When posting comments

January 17, 2008

Something I am running into in trying to describe the various functions of a blog are the particular aspects of the comment field. I as the author of this blog have the ability to put pretty much anything I want as a post, anything from a video, an image, an audio file and each of these can be activated from the front page or the post page on my site. This multimedia aspect of a blog is very important and should be considered one of its defining elements as a writing space, it is not limited in the same way a book is. When I get to the publishing aspects of blogs later on I feel that this part should prove to be very interesting. By that I mean how does one print a multimedia blog? Has it been done?

I don’t know…

But that is off topic for this. I have a question for the blogosphere today and it has to do with comments. I know that one can put text and even hypertext as a comment to a post but can one put images and sound? And if one can’t because I don’t believe it is possible with WordPress is it possible with other blog providers?

I think that the comment aspect of blogging plays a very important role in the community based creation of this type of internet art. For the first time, well maybe not the first time but it is the most influential, readers can become authors of the blogs they read by adding their two cents.

So blogosphere become authors of my work and comment.


When to say what?

November 13, 2007

The role of the comments, that is something that cannot easily be described. Furthermore I believe that the effects of this social relationship are still being understood and explored. By this I mean to say that the software involved with commenting has been co-opted by the need for privacy and safety. As we know oh so well, the internet is also a place for spamming, hacking, viruses, spyware, and a slew of other variants of annoying digital assaults. But of course with every new form of interaction comes a new form of harassment and we are still very much in the first stages of regulating that harassment. So what ever I say or suggest here can and probably will change drastically depending on how the regulations regarding commenting change.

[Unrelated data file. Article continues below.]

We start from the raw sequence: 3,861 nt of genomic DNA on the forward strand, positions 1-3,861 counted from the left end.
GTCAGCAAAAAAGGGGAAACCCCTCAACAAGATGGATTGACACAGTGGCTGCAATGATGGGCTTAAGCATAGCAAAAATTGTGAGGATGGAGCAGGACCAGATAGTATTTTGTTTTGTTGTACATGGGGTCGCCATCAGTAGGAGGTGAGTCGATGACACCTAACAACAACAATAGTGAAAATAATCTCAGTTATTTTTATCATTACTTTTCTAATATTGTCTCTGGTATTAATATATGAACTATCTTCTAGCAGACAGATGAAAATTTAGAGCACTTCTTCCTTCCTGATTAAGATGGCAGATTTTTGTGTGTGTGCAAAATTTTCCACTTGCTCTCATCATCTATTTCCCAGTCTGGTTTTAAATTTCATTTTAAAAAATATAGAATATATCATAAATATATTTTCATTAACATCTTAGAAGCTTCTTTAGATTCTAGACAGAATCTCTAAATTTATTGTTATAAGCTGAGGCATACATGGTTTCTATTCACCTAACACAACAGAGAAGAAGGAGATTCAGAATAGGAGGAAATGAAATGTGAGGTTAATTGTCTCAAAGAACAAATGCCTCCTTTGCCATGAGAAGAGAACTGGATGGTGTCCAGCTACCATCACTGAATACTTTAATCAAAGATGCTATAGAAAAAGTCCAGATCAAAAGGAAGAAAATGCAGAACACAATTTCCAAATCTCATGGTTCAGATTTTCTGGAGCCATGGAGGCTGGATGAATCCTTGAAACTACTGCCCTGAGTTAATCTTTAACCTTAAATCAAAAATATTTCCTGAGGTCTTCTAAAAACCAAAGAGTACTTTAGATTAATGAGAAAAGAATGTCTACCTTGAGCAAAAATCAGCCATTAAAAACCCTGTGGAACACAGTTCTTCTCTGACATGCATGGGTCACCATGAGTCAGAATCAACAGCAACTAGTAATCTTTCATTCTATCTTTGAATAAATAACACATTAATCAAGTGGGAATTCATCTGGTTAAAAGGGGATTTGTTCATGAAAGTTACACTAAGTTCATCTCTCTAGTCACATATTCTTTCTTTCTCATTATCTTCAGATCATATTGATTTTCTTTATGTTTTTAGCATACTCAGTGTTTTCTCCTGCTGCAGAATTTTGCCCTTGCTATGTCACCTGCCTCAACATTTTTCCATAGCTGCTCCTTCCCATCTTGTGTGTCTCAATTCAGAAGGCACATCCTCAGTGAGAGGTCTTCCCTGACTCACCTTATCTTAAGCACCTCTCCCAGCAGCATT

But at its foundation the role of comments are for the readers to make the writer aware of the readership, but even further to join the discussion. This is most important for it comes from Adorno himself that the idea of an essay or rather any written piece should not be conclusive but rather it should represent a larger discussion, a larger interaction where ideas and opinions are exchanged. An essay in its “critical theory” form should exist just like a blog, something that does not end where it starts and further more poses more questions than answers. Even with the now traditional (weird to call something that only started ten years ago traditional) form of blogging, that of an online journal, we see a discussion evolve through the relationship between the blogger and the responses he/she receives. The responders become writers as well and the final product becomes the collaboration. The surrealists and in particular Andre Breton would be hard pressed to identify this with what they did because of one small yet significant detail, each contribution is based off the last or rather the interaction between the previous contributions, where as in surrealism each piece of the exquisite corpses where done independent and then combined. So this in it of itself should not simply be called an off shoot of an old movement, no, it is utterly different.


The biggest different and probably what makes it most unique one might argue is that there are no rules or regulations to this interaction. In its creation one could say whatever they wanted in response and the blogger could choose to incorporate it or not into what they then created, but regardless of how obvious the interaction is, it still is. And further more despite the fact that we have created regulatory software to diffuse negativity and harassment from being a part of our online artistic creations they still have an influence, perhaps in their rejection or maybe in there absences. We have to remember that modernism has shown us that art is as much about what isn’t there as it is about what is there.


There is much more to say but I must go to class.